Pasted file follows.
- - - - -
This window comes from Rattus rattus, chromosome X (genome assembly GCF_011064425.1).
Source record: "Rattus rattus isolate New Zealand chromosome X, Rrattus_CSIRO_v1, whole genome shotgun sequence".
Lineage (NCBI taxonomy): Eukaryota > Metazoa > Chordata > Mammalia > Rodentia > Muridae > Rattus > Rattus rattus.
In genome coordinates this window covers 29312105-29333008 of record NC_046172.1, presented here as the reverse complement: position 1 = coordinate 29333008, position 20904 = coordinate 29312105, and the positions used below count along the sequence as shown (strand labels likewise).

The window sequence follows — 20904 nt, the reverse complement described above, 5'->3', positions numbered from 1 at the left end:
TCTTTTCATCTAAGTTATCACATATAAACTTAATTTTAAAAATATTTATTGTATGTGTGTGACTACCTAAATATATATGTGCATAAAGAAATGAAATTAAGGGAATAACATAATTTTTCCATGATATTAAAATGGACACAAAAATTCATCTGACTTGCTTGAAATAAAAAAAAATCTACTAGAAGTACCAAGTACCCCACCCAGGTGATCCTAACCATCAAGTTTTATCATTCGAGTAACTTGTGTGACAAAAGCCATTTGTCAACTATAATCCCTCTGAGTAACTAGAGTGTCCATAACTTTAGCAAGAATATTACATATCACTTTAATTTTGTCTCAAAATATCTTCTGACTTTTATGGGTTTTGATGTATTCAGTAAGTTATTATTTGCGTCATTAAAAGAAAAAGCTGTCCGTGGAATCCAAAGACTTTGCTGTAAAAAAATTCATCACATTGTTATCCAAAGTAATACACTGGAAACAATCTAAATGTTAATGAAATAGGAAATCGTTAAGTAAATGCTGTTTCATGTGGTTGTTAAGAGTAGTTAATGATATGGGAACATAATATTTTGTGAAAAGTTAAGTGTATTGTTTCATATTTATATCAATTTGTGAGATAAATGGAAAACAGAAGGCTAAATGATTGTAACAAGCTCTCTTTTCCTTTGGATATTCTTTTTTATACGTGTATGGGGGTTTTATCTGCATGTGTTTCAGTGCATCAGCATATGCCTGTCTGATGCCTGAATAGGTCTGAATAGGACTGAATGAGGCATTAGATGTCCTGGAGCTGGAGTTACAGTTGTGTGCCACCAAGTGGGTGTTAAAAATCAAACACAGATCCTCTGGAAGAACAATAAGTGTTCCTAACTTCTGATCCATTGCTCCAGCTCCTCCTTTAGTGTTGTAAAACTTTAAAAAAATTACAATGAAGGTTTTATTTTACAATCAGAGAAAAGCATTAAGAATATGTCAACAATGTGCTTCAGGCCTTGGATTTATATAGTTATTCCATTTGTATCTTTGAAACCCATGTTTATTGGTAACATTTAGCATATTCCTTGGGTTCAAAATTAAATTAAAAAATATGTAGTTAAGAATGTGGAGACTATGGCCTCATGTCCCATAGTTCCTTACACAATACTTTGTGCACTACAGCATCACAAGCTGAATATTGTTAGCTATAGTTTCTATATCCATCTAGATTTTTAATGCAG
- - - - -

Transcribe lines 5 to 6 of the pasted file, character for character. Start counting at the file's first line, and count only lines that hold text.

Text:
The window sequence follows — 20904 nt, the reverse complement described above, 5'->3', positions numbered from 1 at the left end:
TCTTTTCATCTAAGTTATCACATATAAACTTAATTTTAAAAATATTTATTGTATGTGTGTGACTACCTAAATATATATGTGCATAAAGAAATGAAATTAAGGGAATAACATAATTTTTCCATGATATTAAAATGGACACAAAAATTCATCTGACTTGCTTGAAATAAAAAAAAATCTACTAGAAGTACCAAGTACCCCACCCAGGTGATCCTAACCATCAAGTTTTATCATTCGAGTAACTTGTGTGACAAAAGCCATTTGTCAACTATAATCCCTCTGAGTAACTAGAGTGTCCATAACTTTAGCAAGAATATTACATATCACTTTAATTTTGTCTCAAAATATCTTCTGACTTTTATGGGTTTTGATGTATTCAGTAAGTTATTATTTGCGTCATTAAAAGAAAAAGCTGTCCGTGGAATCCAAAGACTTTGCTGTAAAAAAATTCATCACATTGTTATCCAAAGTAATACACTGGAAACAATCTAAATGTTAATGAAATAGGAAATCGTTAAGTAAATGCTGTTTCATGTGGTTGTTAAGAGTAGTTAATGATATGGGAACATAATATTTTGTGAAAAGTTAAGTGTATTGTTTCATATTTATATCAATTTGTGAGATAAATGGAAAACAGAAGGCTAAATGATTGTAACAAGCTCTCTTTTCCTTTGGATATTCTTTTTTATACGTGTATGGGGGTTTTATCTGCATGTGTTTCAGTGCATCAGCATATGCCTGTCTGATGCCTGAATAGGTCTGAATAGGACTGAATGAGGCATTAGATGTCCTGGAGCTGGAGTTACAGTTGTGTGCCACCAAGTGGGTGTTAAAAATCAAACACAGATCCTCTGGAAGAACAATAAGTGTTCCTAACTTCTGATCCATTGCTCCAGCTCCTCCTTTAGTGTTGTAAAACTTTAAAAAAATTACAATGAAGGTTTTATTTTACAATCAGAGAAAAGCATTAAGAATATGTCAACAATGTGCTTCAGGCCTTGGATTTATATAGTTATTCCATTTGTATCTTTGAAACCCATGTTTATTGGTAACATTTAGCATATTCCTTGGGTTCAAAATTAAATTAAAAAATATGTAGTTAAGAATGTGGAGACTATGGCCTCATGTCCCATAGTTCCTTACACAATACTTTGTGCACTACAGCATCACAAGCTGAATATTGTTAGCTATAGTTTCTATATCCATCTAGATTTTTAATGCAG